identify preventive measures to be taken in the home to promote

continuity of care.

Attend: Encourage healthy, loving interactions between child and

other family members. Demonstrate healthy and positive interactions

with the child. Disproportionate growth may be associated with

emotional deprivation.

Encourage child and parents to express feelings about present

state of child’s health. Listen attentively with understanding about

the self-esteem associated with what is considered by peers to be

other than normal. Parents will need help in supporting the child

through difficulties coping with normal peers.

Manage: If a medical or psychiatric illness places child at risk for dis-

proportionate growth, make sure child gets adequate follow-up med-

ical care and ensure that the care is appropriate and professional.

This will ensure the child’s right to receive remedial and educational

care in accordance with his disability, as guaranteed by federal law.

If financial hardship interferes with the family’s ability to provide

for child with disproportionate growth, offer a referral to a social

worker to improve the family’s access to community resources.


Active Listening; Behavior Modification; Coping Enhancement;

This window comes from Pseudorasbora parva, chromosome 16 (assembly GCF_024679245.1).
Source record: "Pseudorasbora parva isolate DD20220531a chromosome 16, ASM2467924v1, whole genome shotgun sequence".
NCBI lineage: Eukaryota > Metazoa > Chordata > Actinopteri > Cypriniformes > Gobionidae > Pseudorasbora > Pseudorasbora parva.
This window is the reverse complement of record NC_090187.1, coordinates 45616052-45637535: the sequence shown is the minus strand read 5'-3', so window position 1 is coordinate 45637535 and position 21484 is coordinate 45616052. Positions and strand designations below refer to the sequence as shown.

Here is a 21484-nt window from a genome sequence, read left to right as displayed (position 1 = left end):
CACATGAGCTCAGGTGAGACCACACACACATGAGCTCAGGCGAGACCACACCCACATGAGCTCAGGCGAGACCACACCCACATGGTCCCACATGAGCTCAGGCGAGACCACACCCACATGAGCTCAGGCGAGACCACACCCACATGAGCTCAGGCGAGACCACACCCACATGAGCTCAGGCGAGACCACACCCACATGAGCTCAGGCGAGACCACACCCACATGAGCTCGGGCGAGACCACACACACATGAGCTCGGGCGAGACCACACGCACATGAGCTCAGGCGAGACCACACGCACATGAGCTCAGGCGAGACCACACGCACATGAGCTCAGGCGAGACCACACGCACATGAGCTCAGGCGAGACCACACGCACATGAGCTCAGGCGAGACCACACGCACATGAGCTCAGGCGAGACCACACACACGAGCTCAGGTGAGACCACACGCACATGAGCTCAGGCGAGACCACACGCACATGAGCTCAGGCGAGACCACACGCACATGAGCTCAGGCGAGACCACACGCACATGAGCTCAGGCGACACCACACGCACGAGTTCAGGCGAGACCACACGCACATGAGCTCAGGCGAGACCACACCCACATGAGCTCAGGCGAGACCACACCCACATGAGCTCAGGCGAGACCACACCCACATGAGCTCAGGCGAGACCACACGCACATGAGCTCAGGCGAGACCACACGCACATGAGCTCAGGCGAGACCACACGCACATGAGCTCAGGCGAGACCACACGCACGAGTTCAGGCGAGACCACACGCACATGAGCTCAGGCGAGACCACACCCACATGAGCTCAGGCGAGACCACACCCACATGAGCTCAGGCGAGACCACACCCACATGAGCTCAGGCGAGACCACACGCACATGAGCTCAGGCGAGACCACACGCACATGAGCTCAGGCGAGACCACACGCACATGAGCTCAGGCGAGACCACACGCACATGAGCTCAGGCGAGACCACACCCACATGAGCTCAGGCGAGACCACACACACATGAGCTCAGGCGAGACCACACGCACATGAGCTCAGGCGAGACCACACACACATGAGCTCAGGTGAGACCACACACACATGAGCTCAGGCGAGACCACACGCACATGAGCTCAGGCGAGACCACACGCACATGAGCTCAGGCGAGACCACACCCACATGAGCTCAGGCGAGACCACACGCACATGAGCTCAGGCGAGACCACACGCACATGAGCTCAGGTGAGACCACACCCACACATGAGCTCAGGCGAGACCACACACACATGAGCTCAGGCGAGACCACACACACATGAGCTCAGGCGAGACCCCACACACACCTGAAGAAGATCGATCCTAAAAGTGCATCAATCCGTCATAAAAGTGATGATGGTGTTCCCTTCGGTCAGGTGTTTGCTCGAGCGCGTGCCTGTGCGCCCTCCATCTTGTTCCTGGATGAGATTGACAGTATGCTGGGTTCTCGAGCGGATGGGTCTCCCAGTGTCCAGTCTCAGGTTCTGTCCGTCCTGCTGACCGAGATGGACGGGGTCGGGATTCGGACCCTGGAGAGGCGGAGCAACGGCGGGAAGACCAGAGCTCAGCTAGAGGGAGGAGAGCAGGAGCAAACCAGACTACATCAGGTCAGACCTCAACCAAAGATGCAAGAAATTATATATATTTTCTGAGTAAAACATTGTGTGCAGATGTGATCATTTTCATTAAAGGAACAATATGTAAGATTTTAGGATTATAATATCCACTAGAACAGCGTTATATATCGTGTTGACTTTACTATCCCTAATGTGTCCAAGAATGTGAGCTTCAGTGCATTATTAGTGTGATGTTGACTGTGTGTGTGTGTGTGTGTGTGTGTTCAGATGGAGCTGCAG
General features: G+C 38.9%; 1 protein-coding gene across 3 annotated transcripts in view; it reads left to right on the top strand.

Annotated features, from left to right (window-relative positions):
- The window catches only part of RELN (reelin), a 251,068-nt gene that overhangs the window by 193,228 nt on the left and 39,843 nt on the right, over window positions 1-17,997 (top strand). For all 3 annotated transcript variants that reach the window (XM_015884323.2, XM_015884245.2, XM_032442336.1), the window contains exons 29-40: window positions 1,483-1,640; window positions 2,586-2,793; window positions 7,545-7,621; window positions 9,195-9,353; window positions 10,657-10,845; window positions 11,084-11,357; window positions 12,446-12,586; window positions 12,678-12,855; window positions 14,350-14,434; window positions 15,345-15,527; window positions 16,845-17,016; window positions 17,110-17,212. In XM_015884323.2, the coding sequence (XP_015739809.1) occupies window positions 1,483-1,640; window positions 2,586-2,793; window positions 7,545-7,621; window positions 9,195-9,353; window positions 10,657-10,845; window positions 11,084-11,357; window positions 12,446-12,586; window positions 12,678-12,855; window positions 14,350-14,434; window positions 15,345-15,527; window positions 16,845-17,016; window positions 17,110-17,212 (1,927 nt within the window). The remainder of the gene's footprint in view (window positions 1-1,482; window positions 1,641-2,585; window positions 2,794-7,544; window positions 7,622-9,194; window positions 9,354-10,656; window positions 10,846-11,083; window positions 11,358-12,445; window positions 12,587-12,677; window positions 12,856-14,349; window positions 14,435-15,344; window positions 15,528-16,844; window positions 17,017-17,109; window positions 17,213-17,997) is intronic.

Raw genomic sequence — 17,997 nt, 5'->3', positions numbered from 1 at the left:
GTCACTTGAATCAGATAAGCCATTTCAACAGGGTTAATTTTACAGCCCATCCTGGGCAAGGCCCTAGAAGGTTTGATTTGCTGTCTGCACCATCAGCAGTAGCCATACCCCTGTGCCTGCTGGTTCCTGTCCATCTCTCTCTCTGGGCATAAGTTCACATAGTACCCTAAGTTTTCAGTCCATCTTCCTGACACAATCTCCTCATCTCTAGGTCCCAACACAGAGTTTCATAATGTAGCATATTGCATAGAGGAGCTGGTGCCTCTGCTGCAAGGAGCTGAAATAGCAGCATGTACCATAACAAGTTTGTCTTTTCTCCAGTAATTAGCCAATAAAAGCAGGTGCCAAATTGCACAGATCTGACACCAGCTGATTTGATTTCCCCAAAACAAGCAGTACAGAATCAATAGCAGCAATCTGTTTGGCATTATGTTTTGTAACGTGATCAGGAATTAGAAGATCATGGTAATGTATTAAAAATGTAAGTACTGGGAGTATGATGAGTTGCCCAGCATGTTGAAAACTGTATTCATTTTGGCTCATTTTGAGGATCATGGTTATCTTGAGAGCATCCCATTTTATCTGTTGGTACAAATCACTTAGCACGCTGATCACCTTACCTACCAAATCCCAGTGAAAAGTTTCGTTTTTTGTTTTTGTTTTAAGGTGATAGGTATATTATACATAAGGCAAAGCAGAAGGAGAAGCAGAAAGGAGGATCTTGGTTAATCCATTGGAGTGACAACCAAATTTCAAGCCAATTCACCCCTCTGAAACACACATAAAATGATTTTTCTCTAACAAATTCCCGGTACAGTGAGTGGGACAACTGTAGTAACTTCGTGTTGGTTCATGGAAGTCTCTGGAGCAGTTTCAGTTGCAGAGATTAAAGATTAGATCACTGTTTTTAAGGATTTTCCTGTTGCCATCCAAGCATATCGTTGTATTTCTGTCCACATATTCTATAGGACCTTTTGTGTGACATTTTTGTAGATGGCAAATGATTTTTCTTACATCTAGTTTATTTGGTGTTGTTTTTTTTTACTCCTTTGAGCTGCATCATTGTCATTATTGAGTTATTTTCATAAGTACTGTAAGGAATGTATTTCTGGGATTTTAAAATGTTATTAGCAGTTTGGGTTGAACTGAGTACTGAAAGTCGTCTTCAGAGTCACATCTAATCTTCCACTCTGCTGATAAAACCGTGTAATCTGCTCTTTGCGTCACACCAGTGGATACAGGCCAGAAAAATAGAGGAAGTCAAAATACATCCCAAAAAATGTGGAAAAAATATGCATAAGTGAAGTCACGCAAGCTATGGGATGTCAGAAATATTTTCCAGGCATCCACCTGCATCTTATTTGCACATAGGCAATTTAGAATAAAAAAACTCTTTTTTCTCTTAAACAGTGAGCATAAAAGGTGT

Counseling; Nutritional Management; Patient Contracting; Weight



Gregory, K. (2005, January–February). Update on nutrition for pre-term and

full term infants. Journal of Obstetric, Gynecology, and Neonatal Nursing,

34(1), 98–108.




Deviations from age-group norms


• Altered physical growth

• Delay or difficulty in performing motor, social, or expressive skills

typical of age group

• Flat affect

• Listlessness and decreased response

• Inability to perform self-care activities or maintain self-control at

age-appropriate level


• Effect of physical disability

• Multiple caretakers

• Environmental deficiencies

• Prescribed dependence

• Inadequate caretaking

• Separation from significant

• Inconsistent responsiveness


• Indifference

• Stimulation deficiencies

ASSESSMENT FOCUS    (Refer  to  comprehensive  assessment  parameters.)

• Activity

• Family roles and responsibilities

• Cardiac function

• Nutrition

• Communication

• Sleep


The child will

• Demonstrate skills appropriate for age.

• Participate in developmental stimulation program to increase skill


The parents will

• Express understanding of norms for growth and development.

• Use community resources to promote child’s development.

• Provide play activities to promote child’s development.